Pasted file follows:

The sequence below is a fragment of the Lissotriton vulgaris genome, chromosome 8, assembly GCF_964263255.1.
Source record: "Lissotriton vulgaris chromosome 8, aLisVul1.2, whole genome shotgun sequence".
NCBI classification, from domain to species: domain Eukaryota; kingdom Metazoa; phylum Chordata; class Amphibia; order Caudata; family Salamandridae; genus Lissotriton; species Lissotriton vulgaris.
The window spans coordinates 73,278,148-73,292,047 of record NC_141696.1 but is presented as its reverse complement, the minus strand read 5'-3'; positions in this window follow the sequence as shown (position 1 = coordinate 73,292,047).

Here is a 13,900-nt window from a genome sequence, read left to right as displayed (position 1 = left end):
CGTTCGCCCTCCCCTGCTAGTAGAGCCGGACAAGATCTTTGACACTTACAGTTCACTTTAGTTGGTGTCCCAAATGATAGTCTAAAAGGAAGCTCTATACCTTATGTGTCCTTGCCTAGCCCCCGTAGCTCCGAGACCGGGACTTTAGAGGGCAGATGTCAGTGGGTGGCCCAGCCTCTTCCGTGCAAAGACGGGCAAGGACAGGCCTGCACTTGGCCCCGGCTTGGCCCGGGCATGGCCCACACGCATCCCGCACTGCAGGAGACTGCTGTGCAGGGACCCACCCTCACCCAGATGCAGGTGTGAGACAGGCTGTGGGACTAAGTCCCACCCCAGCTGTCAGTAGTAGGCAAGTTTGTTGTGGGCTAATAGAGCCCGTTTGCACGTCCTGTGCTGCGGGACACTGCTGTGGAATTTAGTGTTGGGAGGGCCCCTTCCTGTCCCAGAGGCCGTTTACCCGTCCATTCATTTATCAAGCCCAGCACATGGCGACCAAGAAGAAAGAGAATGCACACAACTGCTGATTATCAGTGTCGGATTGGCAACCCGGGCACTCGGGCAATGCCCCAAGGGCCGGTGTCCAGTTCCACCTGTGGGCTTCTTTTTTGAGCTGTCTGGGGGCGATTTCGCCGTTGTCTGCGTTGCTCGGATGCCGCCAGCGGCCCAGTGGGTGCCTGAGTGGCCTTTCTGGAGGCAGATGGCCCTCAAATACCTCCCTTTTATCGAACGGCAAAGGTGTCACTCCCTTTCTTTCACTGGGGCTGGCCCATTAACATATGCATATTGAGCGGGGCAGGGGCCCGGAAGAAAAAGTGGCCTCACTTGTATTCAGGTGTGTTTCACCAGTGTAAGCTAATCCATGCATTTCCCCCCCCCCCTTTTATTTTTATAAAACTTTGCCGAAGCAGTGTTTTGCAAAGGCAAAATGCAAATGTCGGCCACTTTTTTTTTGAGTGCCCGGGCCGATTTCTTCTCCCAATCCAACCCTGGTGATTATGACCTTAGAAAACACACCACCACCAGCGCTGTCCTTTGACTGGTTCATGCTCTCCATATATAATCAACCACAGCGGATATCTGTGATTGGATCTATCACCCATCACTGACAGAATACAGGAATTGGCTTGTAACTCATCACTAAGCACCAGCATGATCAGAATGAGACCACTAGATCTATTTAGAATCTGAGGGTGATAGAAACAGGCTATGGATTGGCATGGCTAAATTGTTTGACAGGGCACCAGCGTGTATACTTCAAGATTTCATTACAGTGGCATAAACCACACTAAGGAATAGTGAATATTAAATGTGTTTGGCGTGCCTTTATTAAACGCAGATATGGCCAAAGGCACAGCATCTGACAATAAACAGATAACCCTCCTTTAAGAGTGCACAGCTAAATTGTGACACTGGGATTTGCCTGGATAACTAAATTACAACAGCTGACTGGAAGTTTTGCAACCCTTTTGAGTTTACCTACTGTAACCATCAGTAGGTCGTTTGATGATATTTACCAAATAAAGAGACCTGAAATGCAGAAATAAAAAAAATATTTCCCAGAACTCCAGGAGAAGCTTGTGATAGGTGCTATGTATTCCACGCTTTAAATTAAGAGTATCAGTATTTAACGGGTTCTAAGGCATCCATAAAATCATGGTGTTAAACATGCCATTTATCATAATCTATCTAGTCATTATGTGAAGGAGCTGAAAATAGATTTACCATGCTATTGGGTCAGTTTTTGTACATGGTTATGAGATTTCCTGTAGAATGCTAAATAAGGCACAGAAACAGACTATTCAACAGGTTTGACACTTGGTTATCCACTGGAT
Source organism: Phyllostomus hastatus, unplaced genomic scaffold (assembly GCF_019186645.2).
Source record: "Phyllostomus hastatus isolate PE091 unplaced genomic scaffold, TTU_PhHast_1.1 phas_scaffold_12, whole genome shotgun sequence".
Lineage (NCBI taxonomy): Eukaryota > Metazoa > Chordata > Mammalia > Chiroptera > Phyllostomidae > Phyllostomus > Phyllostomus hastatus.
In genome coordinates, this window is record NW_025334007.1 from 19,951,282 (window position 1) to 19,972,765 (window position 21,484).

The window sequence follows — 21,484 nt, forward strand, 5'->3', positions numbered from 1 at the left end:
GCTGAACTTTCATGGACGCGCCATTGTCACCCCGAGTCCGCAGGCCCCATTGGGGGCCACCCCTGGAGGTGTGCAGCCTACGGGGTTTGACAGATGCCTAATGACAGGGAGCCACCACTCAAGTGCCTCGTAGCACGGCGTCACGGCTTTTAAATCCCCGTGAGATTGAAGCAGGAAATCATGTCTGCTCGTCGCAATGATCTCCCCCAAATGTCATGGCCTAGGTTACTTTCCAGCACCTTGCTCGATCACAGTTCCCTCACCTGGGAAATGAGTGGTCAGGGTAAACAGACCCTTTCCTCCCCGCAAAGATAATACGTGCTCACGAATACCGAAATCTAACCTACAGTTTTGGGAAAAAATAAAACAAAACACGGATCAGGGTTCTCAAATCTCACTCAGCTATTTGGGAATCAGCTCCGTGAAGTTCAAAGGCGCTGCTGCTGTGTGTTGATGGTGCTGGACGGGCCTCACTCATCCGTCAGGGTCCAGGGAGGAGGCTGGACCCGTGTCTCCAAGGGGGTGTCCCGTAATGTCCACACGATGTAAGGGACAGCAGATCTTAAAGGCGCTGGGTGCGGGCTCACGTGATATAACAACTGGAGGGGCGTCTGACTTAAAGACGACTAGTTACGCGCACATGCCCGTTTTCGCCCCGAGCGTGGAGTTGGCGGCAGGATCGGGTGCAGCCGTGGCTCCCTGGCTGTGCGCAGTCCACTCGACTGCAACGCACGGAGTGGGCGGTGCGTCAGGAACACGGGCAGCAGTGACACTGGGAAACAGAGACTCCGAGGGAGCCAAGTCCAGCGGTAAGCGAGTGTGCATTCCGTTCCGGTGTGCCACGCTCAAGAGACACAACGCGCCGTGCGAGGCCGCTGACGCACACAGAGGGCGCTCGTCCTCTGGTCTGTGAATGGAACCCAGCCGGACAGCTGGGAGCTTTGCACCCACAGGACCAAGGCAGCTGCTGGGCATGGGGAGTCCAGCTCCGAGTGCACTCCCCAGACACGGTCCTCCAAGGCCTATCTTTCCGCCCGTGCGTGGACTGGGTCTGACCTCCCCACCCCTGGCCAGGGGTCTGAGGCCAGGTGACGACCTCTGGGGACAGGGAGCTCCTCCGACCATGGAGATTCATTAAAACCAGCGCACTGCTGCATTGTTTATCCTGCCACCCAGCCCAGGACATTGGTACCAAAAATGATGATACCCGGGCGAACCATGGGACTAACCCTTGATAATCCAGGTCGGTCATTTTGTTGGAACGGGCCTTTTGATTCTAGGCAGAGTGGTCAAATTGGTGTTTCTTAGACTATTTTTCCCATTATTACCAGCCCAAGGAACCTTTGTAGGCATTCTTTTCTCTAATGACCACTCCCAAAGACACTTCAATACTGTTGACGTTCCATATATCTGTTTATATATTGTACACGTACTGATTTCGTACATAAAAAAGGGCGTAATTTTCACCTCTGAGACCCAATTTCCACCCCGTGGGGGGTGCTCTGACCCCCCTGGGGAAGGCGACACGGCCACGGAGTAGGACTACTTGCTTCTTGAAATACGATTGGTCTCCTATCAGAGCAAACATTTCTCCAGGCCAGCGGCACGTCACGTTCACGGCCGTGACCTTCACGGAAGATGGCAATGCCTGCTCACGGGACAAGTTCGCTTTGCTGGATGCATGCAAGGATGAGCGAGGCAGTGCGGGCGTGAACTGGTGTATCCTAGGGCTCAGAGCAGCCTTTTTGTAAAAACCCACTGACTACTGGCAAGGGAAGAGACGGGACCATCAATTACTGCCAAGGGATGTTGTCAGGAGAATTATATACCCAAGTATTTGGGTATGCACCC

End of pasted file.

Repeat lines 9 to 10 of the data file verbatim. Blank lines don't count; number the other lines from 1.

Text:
Lineage (NCBI taxonomy): Eukaryota > Metazoa > Chordata > Mammalia > Chiroptera > Phyllostomidae > Phyllostomus > Phyllostomus hastatus.
In genome coordinates, this window is record NW_025334007.1 from 19,951,282 (window position 1) to 19,972,765 (window position 21,484).